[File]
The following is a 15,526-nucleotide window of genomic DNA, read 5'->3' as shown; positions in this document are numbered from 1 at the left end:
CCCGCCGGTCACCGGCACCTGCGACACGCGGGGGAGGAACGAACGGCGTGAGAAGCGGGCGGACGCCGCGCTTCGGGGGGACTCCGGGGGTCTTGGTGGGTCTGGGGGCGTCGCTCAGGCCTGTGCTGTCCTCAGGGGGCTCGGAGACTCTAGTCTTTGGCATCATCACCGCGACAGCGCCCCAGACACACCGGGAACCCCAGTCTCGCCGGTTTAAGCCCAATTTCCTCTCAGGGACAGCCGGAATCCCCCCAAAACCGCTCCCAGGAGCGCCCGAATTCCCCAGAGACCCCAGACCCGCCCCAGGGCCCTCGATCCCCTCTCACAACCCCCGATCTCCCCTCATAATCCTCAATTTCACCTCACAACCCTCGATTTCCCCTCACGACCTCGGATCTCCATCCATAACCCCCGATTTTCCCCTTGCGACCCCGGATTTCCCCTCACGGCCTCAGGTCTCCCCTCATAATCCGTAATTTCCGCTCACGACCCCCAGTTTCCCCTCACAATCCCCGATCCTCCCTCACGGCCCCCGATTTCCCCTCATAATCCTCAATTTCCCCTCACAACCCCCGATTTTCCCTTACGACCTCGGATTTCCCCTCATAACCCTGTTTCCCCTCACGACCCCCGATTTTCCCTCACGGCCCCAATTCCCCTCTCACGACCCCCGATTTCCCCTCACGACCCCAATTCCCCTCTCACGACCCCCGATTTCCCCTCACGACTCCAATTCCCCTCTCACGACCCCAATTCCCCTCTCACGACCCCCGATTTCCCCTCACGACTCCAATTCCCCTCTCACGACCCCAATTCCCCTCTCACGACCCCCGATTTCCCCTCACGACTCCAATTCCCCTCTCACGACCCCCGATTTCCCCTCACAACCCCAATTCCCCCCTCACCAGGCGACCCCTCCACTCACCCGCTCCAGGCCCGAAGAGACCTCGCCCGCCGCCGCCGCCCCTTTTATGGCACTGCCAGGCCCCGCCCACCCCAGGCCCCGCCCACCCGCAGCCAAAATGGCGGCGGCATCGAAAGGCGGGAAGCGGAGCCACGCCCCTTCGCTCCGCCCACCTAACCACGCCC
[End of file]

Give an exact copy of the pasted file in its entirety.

The following is a 15,526-nucleotide window of genomic DNA, read 5'->3' as shown; positions in this document are numbered from 1 at the left end:
CCCGCCGGTCACCGGCACCTGCGACACGCGGGGGAGGAACGAACGGCGTGAGAAGCGGGCGGACGCCGCGCTTCGGGGGGACTCCGGGGGTCTTGGTGGGTCTGGGGGCGTCGCTCAGGCCTGTGCTGTCCTCAGGGGGCTCGGAGACTCTAGTCTTTGGCATCATCACCGCGACAGCGCCCCAGACACACCGGGAACCCCAGTCTCGCCGGTTTAAGCCCAATTTCCTCTCAGGGACAGCCGGAATCCCCCCAAAACCGCTCCCAGGAGCGCCCGAATTCCCCAGAGACCCCAGACCCGCCCCAGGGCCCTCGATCCCCTCTCACAACCCCCGATCTCCCCTCATAATCCTCAATTTCACCTCACAACCCTCGATTTCCCCTCACGACCTCGGATCTCCATCCATAACCCCCGATTTTCCCCTTGCGACCCCGGATTTCCCCTCACGGCCTCAGGTCTCCCCTCATAATCCGTAATTTCCGCTCACGACCCCCAGTTTCCCCTCACAATCCCCGATCCTCCCTCACGGCCCCCGATTTCCCCTCATAATCCTCAATTTCCCCTCACAACCCCCGATTTTCCCTTACGACCTCGGATTTCCCCTCATAACCCTGTTTCCCCTCACGACCCCCGATTTTCCCTCACGGCCCCAATTCCCCTCTCACGACCCCCGATTTCCCCTCACGACCCCAATTCCCCTCTCACGACCCCCGATTTCCCCTCACGACTCCAATTCCCCTCTCACGACCCCAATTCCCCTCTCACGACCCCCGATTTCCCCTCACGACTCCAATTCCCCTCTCACGACCCCAATTCCCCTCTCACGACCCCCGATTTCCCCTCACGACTCCAATTCCCCTCTCACGACCCCCGATTTCCCCTCACAACCCCAATTCCCCCCTCACCAGGCGACCCCTCCACTCACCCGCTCCAGGCCCGAAGAGACCTCGCCCGCCGCCGCCGCCCCTTTTATGGCACTGCCAGGCCCCGCCCACCCCAGGCCCCGCCCACCCGCAGCCAAAATGGCGGCGGCATCGAAAGGCGGGAAGCGGAGCCACGCCCCTTCGCTCCGCCCACCTAACCACGCCC